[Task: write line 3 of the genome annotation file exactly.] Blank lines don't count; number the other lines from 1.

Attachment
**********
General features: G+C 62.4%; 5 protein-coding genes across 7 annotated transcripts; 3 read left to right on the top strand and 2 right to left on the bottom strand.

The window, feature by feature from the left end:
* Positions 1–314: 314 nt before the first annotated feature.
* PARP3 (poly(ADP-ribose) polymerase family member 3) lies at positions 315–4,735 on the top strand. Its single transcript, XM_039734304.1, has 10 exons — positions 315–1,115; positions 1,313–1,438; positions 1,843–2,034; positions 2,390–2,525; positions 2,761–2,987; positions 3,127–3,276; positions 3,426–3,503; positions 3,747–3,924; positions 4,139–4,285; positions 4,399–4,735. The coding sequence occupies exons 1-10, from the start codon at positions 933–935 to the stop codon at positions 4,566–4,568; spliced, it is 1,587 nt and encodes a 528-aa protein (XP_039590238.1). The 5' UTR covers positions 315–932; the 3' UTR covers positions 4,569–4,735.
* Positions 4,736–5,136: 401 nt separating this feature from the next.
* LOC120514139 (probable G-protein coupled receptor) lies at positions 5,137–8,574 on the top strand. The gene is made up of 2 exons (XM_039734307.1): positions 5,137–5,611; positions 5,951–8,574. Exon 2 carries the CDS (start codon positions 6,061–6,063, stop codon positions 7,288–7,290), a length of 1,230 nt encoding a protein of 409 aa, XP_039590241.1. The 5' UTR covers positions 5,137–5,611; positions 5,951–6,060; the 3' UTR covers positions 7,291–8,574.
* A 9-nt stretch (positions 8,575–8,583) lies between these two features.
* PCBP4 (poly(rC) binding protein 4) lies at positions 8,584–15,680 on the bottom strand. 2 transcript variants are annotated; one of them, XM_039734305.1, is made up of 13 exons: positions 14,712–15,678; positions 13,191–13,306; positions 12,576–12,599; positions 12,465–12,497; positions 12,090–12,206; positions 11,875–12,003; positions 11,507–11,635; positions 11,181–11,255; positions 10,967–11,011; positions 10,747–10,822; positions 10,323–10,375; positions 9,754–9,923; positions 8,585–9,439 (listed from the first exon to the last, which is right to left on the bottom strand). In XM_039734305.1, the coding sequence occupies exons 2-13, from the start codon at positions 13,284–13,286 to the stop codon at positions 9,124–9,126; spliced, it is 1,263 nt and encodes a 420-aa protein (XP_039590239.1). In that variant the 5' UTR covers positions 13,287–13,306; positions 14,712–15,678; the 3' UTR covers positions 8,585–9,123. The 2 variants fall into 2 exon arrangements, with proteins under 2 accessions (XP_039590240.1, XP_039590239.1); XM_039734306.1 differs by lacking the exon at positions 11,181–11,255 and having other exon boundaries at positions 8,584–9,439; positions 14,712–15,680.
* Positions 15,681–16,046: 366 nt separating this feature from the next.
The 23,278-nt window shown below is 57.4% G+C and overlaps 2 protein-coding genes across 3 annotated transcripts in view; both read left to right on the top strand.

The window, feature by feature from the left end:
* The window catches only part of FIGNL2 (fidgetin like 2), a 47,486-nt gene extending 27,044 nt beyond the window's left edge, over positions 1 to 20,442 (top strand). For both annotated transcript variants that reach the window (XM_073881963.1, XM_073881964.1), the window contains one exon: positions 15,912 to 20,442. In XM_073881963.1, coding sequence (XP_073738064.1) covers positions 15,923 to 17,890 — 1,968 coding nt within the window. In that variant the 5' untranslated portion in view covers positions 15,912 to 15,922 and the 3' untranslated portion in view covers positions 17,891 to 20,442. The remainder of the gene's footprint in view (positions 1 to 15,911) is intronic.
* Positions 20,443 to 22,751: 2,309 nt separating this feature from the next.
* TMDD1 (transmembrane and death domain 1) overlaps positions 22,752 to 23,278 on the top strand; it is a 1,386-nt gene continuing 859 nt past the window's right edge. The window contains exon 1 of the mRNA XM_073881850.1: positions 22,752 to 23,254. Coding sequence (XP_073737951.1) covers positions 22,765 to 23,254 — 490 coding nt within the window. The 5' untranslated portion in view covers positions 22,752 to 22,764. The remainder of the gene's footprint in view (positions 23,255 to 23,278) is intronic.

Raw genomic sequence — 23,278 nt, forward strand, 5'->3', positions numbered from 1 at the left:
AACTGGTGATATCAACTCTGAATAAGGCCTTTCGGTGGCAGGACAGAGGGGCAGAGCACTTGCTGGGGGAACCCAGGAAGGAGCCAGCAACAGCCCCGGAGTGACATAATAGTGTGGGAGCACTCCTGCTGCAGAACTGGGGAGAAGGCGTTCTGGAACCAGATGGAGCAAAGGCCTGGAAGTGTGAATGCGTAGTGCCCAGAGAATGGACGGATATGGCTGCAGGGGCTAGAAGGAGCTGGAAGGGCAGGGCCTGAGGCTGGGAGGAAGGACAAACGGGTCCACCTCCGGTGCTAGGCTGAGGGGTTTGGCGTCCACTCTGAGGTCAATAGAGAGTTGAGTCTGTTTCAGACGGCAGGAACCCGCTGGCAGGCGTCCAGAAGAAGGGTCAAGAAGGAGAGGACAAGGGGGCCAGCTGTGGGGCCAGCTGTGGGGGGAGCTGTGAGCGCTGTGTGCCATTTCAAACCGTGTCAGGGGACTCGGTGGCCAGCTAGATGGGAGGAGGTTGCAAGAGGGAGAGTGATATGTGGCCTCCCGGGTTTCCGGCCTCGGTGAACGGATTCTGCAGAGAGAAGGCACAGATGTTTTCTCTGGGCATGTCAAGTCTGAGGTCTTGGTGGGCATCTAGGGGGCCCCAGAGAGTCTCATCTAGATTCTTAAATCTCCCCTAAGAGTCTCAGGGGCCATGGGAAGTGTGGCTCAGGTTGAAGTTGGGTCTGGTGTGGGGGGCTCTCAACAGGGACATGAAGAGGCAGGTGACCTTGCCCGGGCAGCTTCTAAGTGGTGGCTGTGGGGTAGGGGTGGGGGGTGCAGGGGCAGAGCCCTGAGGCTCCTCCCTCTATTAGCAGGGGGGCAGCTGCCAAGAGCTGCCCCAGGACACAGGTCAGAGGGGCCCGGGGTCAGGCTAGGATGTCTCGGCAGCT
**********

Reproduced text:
* Positions 1–314: 314 nt before the first annotated feature.